Mammatus clouds in Tulsa, Oklahoma, 1973

These Mammatus clouds were photographed over Regina, Saskatchewan, Canada during the past summer. Mammatus (“mammary cloud” or “breast cloud”), is a meteorological term applied to a cellular pattern of pouches hanging underneath the base of a cloud.    Image credit: wikimedia

Under some conditions, cloud pockets can develop, that contain large droplets of water or ice that fall into clear air as they evaporate.



As water droplets grow, an opaque cloud forms. Such pockets may occur in turbulent air near a thunderstorm. Resulting mammatus clouds, can appear especially dramatic if sunlit from the side.

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Mammatus clouds in Tulsa, Oklahoma, 1973   Image credit: wikimedia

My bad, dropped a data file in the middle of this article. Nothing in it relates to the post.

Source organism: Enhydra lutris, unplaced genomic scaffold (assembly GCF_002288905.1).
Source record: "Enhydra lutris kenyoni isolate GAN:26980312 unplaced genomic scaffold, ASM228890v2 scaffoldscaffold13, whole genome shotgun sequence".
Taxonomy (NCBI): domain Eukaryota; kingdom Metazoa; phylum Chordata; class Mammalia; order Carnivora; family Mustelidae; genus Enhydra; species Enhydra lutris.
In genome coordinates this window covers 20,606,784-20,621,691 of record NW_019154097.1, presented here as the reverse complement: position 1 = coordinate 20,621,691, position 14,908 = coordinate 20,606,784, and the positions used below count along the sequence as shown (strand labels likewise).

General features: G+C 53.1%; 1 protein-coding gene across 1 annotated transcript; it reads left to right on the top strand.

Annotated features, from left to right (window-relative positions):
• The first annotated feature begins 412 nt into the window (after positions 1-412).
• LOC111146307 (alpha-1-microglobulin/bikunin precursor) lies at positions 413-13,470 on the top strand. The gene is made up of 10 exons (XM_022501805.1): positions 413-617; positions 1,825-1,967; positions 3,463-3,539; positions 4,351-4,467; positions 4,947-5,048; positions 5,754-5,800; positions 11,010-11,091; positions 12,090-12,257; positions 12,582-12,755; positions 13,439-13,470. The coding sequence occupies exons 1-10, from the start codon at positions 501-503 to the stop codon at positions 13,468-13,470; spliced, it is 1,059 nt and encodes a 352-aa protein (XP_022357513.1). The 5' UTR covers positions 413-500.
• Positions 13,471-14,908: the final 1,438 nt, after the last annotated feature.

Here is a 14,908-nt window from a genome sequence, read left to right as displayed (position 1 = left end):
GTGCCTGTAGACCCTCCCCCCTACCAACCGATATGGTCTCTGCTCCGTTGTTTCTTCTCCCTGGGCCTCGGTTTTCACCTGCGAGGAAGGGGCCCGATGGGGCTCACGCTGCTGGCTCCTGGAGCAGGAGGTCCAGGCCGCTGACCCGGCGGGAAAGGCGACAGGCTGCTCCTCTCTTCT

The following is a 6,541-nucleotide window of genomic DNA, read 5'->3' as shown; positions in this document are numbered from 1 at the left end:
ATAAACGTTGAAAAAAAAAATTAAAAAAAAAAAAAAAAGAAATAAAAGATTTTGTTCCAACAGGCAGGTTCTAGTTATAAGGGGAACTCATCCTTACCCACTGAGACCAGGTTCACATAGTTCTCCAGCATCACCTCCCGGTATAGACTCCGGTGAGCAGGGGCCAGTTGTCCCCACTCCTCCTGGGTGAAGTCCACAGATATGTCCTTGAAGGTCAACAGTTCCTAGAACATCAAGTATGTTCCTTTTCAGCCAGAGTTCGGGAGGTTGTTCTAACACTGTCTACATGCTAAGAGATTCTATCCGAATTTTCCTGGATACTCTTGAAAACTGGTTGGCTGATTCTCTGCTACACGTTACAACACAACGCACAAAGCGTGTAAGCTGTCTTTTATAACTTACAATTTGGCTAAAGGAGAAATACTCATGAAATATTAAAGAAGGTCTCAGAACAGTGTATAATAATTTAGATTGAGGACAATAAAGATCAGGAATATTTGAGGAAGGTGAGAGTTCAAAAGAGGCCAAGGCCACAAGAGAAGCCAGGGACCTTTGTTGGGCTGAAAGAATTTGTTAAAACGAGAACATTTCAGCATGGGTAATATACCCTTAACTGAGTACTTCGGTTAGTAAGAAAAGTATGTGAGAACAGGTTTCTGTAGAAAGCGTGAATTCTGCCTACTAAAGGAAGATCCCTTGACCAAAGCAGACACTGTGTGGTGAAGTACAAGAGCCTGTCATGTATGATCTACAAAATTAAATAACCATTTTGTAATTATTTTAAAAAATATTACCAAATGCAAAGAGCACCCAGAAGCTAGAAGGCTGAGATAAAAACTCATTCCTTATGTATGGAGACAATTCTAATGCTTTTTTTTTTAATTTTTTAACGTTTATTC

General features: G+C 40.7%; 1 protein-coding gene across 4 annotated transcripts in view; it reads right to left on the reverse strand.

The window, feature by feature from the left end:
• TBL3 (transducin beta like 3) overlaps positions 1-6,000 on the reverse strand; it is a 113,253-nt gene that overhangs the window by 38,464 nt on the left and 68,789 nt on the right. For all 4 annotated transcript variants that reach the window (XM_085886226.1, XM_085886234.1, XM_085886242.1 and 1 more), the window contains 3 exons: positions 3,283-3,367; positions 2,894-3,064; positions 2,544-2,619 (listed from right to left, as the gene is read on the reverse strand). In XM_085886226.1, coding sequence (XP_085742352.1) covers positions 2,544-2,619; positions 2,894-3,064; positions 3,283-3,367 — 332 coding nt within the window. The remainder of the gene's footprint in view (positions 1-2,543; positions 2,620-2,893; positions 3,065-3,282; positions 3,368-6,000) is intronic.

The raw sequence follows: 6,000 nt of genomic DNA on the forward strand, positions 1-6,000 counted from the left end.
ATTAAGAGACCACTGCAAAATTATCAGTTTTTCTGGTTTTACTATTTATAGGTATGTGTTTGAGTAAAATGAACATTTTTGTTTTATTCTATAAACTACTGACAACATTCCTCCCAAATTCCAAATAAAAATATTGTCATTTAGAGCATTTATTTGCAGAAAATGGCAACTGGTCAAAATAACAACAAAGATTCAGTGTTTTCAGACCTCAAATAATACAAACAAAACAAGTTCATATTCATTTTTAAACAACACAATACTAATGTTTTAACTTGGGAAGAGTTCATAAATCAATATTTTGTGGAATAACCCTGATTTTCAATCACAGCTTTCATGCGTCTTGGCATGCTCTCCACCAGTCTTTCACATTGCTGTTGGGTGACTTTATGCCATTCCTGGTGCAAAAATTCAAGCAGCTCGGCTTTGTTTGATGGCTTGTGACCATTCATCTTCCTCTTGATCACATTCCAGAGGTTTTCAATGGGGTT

Mammatus clouds forming in Minnesota in 2005Mammatus clouds forming in Minnesota in 2005   Image credit: wikimedia

Mammatus Clouds

Mammatus, also known as mammatocumulus, derived from the Latin mamma (meaning “udder” or “breast”), refers to a resemblance between the characteristic shape of these clouds and the breast of a woman.
Mammatus are most often associated with the anvil cloud and also severe thunderstorms. They often extend from the base of a cumulonimbus, but may also be found under altocumulus, altostratus, stratocumulus, and cirrus clouds, as well as volcanic ash clouds. In the United States, sky gazers may be most familiar with the very distinct and more common cumulonimbus mammatus. When occurring in cumulonimbus, mammatus are often indicative of a particularly strong storm or maybe even a tornadic storm. Due to the intensely sheared environment in which mammatus form, aviators are strongly cautioned to avoid cumulonimbus with mammatus.



Mammatus Clouds in San Francisco, CaliforniaMammatus Clouds in San Francisco, California   Image credit: wikimedia